Keeping Up with the Jonzee

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Sunday, October 12, 2008

My Two Gay Uncles

My grandparents have four children—three boys and a girl. One of the sons is my father, married for over 32 years one year to the day I was born. The other two sons were gay.

As a little girl, I guess I knew that my uncles were different. My oldest uncle (May he rest in peace) never had a girlfriend I can remember. He had a friend. Growing up with a middle class African American family from the Midwest, "friend" was always what someone you were dating was called. I never really thought about it one way or the other. And as my great granny would say, "it made me no never mind".

My family never made a big deal out of it. My uncle’s “friends”, were no different than my auntie’s “friends” of the opposite sex. His friends were treated like family. Even after one serious relationship ended amicably, the friend still often came to Sunday dinner. The “friends” called my grandparents "Mom and Pops" like they were their parents, and never missed a birthday or anniversary.

My uncle is gone now. My father lost his best friend and I lost my hero. But his closest friend will be at Thanksgiving dinner with some delicious dessert in hand.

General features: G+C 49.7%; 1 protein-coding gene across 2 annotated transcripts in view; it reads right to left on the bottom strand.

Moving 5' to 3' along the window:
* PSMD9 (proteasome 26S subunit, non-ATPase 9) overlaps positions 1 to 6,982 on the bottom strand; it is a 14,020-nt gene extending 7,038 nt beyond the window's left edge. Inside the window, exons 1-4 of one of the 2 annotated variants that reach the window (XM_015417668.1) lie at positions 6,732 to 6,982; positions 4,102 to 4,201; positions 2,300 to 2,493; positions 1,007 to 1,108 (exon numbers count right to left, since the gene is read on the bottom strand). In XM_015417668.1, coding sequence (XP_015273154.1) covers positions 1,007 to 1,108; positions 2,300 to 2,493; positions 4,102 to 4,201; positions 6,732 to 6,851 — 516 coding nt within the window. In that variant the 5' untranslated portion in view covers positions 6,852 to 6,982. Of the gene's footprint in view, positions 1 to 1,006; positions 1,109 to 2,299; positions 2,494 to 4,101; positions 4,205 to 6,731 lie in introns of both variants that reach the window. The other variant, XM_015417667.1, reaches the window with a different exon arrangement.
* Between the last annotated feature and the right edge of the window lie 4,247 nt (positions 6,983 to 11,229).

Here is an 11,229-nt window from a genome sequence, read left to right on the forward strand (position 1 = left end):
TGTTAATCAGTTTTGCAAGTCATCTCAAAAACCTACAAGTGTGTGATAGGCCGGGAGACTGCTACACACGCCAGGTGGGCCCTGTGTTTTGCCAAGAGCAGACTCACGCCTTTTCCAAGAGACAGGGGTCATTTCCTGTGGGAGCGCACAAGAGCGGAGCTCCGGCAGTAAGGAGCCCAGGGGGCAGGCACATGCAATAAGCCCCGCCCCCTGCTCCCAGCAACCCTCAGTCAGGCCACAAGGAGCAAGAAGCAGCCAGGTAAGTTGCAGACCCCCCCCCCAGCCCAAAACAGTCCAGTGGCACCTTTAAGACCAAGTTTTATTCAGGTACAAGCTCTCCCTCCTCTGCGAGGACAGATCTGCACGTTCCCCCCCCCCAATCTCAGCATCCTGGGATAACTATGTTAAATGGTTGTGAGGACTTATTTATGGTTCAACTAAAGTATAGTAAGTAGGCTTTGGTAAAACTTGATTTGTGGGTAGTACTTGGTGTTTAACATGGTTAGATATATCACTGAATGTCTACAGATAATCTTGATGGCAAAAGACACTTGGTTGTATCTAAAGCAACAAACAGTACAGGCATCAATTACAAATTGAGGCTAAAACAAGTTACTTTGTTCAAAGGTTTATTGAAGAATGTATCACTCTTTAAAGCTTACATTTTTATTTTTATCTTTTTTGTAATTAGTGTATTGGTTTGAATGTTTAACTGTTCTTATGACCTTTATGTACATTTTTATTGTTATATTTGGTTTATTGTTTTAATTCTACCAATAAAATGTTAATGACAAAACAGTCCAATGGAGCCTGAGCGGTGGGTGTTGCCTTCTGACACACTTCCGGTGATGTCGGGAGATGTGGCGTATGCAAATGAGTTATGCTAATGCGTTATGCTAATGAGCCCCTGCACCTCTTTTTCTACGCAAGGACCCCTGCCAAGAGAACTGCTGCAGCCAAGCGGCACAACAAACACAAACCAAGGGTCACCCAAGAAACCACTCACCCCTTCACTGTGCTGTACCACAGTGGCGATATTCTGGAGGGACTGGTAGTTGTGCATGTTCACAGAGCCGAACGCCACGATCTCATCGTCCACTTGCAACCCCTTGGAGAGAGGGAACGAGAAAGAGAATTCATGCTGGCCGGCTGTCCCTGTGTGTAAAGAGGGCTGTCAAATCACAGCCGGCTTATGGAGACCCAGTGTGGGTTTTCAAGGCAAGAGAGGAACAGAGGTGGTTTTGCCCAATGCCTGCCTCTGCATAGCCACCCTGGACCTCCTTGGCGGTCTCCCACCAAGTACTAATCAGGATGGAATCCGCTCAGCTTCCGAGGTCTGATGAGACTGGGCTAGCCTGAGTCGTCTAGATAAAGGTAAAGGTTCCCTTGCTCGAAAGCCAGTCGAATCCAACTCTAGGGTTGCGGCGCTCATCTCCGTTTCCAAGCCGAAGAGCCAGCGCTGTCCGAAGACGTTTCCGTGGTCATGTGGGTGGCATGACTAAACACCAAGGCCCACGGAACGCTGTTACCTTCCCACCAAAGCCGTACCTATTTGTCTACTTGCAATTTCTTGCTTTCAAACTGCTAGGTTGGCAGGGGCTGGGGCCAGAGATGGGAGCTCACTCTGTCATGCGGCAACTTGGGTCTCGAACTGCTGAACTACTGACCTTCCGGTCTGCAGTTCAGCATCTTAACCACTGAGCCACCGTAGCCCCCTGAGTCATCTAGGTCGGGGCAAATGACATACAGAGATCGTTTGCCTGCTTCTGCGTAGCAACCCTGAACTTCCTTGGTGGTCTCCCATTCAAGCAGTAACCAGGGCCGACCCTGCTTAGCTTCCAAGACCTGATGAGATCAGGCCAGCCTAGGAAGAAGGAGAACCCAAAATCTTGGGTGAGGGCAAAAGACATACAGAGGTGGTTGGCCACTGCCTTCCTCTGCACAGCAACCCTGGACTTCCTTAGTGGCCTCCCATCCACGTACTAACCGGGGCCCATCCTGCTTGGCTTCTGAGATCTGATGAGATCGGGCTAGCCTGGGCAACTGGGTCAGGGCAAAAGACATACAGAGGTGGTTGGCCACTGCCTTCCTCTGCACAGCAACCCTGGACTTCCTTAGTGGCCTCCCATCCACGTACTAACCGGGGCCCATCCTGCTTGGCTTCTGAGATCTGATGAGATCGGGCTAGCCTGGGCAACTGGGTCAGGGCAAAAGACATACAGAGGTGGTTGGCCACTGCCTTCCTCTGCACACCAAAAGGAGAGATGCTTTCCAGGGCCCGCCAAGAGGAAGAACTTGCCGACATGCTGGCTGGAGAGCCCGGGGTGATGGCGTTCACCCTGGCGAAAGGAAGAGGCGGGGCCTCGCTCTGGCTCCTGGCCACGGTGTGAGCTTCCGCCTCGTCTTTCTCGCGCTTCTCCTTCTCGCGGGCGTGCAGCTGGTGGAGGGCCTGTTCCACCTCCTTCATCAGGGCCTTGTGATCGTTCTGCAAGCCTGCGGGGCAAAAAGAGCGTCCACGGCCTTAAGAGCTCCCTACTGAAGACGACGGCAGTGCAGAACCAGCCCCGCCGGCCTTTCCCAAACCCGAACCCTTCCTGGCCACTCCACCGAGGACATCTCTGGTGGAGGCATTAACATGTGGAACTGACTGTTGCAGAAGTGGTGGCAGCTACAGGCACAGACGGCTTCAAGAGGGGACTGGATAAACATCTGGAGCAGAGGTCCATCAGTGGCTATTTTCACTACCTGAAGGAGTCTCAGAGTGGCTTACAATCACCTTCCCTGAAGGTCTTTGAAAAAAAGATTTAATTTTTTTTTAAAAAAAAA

Being out was not as, or at least as it appeared, simple for my younger uncle. He got married. Got cheated on badly and got a divorce all within a year. And then he found his voice. After that he entered into a serious relationship with a couple people, who were embraced as family just as well. The family of the man from his first serious relationship still sends letters and cards from Germany on holidays and birthdays. Just like his older brother he loves deeply and has a special place in his heart for his nieces and nephews.

Now, he is getting older, his embers have become a nice glow and he is with the man I think he will be with for the rest of his life. And Michael is family too. I hope one day, that I will get to see that commitment ceremony.

I am sure my grandfather and grandmother as well as my aunt and father struggled a great deal with the idea that both of my uncles were gay. But love was the key to dismissing any hard feelings or thoughts of putting them out of their lives. The strength it takes to not pay attention to what many in the world would say is a sickness, or the hatred and animosity the world may throw your way for having gay children is undeniably difficult. After all, my grandparents grew up in the Great Depression and raised a family during the height of the civil rights movement. To be a black man and make it through those times you had to be tough. But my grandparents raised three intellectually tough, free-spirited, big hearted men—two gay and one straight—and they love them all the same.

What I realized today, is that we have never differentiated my Uncles' pursuit of "finding the right one", from any of our straight family members. To this day, I don't think I have ever heard anyone make a differentiation between them being gay and us being straight. I don’t even think we think about it. It is what it is.

And in the end, what it is, is love.

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